On the evening of September 7th, protesters gathered outside the entrance to the de Young in Golden Gate Park during the museum’s weekly event series, “Friday Nights at the de Young Museum.” Wearing purple hoodies and t-shirts to show their support (SEIU’s logo is the color of grape bubble gum), demonstrators held signs, sang “We Shall Overcome,” and chanted, “Who’s got the power? Union power!” Police were called after the protestors had fully barricaded the entrance, and CBS reported 19 people were arrested on suspicion of trespassing.
Two weeks later, COFAM released a statement announcing a “tentative accord” with the union under which 100 members would receive a 12 to 18 percent pay raise during the three years that their new contract is in effect. This would be in addition to a three percent pay increase upon signing the new contract and another three percent raise on January 1, 2013.
October 4, 2012
Student demands met at Cairo university
CAIRO— After weeks of demonstrations by angry students, classes are set to resume Wednesday October 2nd at the American University in Cairo, a spokesman said. Former Higher Education Minister Amr Salama said negotiations between the school administration and students have resulted in a smaller tuition increase, the Egypt Independent reported Tuesday.
Instead of a 7 percent hike, the administration has agreed to an increase of 2.3 percent. Six other student demands are also being met, Salama said. They include the abolition of a disciplinary board to punish students involved in the protests and the formation of a fact-finding committee to study actions by both the administration and students.
Salama said that students will also be able to participate in future discussions about the university’s budget. The school has some 6,500 students.
October 2, 2012
Chinese Government to Shut Down Ai Weiwei’s Firm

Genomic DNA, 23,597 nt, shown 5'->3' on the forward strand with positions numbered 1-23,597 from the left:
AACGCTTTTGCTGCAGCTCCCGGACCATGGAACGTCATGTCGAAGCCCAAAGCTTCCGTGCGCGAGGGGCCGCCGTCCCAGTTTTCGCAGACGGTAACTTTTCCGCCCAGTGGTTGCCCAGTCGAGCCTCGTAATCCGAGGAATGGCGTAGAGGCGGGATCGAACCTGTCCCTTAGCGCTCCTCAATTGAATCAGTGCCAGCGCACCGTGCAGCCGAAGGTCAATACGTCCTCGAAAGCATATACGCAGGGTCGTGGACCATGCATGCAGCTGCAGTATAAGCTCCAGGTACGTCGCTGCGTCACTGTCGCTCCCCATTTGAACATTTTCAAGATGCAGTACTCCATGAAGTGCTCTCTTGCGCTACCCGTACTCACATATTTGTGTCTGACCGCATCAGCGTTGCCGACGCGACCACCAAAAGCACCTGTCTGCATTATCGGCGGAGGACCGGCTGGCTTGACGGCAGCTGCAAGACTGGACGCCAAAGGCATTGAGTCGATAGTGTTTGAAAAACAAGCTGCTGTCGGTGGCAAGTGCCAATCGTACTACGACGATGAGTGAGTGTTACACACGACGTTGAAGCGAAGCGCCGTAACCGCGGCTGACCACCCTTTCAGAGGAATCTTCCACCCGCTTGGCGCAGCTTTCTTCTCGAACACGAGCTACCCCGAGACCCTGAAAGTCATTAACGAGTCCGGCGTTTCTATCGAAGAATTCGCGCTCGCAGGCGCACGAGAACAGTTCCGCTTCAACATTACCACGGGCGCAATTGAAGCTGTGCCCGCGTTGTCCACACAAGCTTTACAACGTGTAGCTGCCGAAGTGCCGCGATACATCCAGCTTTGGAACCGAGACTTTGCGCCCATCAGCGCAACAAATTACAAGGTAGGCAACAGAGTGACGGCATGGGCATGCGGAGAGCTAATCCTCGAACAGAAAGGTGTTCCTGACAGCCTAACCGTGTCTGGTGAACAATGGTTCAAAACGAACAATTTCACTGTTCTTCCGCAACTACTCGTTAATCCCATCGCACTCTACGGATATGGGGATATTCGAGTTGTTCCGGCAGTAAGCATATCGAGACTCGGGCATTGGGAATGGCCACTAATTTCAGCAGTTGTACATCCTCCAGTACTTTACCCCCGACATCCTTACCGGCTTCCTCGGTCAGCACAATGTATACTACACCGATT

BEIJING— Chinese authorities plan to shut down Ai Weiwei’s production company, Beijing Fake Cultural Development, because it did not follow annual registration requirements. The company last week lost its final appeal against a $2.4 million tax evasion fine, which the artist announced he has no plans to pay. Ai’s lawyer, who announced the news in a blog post, said it is not clear when the closure will go into effect or how the news would affect the tax evasion fine.
October 2, 2012
Famed Political Geographer and Professor Neil Smith: 1954 – 29 September 2012
NEW YORK—Neil Smith (1954 – 29 September 2012) a renowned Scottish geographer and academic, passed this weekend on September 29th due to organ failure. He was a Distinguished Professor ofAnthropology and Geography at the Graduate Center of the City University of New York.
Smith was born in 1954 in Leith, Scotland. From 2008 to 2012 he held a twenty percent appointment as Sixth Century Professor of Geography and Social Theory at the University of Aberdeen. Dr Smith earned his B.Sc. degree from the University of St. Andrews, and his Ph.D. degree from Johns Hopkins University, where he studied under David Harvey. Formerly, he was the Robert Lincoln McNeil Scholar at the University of Pennsylvania, and taught at Columbia and Rutgers universities, where, in this last, he was Chair of the Geography Department (1991–94), and a senior fellow at the Center for the Critical Analysis of Contemporary Culture.
Smith’s research explored the broad intersections among space, nature, social theory, and history, including trenchant analysis of American Empire. In his major work of social theory (Smith 1984), he proposed that uneven spatial development is a function of the procedural logic of capital markets, thus, society and economies ‘produce’ space. Prof. Smith is credited with the convincing theories about the gentrification of the inner city as an economic process propelled by urban land prices and city land speculation — not a cultural preference for living in the city in his seminal article, “Toward a Theory of Gentrification: A Back to the City Movement by Capital, not People” (1979). A memorial will be held in New York City.